Now, you may also know that Jews wanted to pray toward Jerusalem. Before we really go to this slide, it’s what I mentioned, that when the tradition developed, most Jews lived in European countries generally west of Jerusalem, so they oriented their synagogues toward the east, but they didn’t actually try to calculate the direction of a great circle. They didn’t do what the Muslims did. They simply decided they should pray toward the East, and therefore made clear in the synagogue which wall was the eastern wall.
Thus, praying toward the east became a tradition, even though, if you look at a map, you can see that if you were living in the Ukraine, the direction of Jerusalem is south. Nevertheless, the eastern wall was the direction that you prayed toward.
Okay. On the other hand, you didn’t need trigonometry for the astronomical knowledge to correctly determine the calendar. What did you need to determine the Jewish calendar? Well, all sorts of things. The time when Shabbat began or ended, the day when the new month began, the time when the holidays began, the times of prayer, and so on.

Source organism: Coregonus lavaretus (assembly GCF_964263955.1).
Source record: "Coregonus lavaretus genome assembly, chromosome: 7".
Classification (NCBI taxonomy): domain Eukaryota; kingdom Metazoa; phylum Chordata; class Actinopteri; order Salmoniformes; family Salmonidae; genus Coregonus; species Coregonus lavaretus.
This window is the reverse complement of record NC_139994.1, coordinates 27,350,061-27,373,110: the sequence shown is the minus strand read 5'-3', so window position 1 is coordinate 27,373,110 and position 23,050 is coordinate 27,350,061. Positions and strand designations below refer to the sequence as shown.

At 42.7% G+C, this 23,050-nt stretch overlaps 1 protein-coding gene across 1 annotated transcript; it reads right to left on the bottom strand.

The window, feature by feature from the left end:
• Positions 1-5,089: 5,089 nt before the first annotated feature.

Abraham bar Hiyya and Maimonides himself wrote detailed treatises on the calendar, and Levi ben Gershon wrote a trigonometry text, which form the basis of some of his astronomical work, work that was used by others for the religious purposes I just mentioned.
Now, Levi was without doubt the most accomplished Jewish mathematician of the Middle Ages, even though he went beyond the standard interpretation of Maimonides in deciding that he could study and write on any topic he thought interesting. He had few followers. There was a conflict within the Jewish community regarding what subjects could legitimately be studied. And as I said earlier, there were a sizable proportion of traditionalists who disagreed even with Maimonides and insisted that only the Torah and the Talmud were worthy of study. But a further issue for the Jews was that there was no institutional infrastructure in which students could learn mathematics.You know, one could always arrange to study privately with an individual, but there were no Jewish universities, just as there were no Muslim universities, and to find a particular private teacher was not always easy.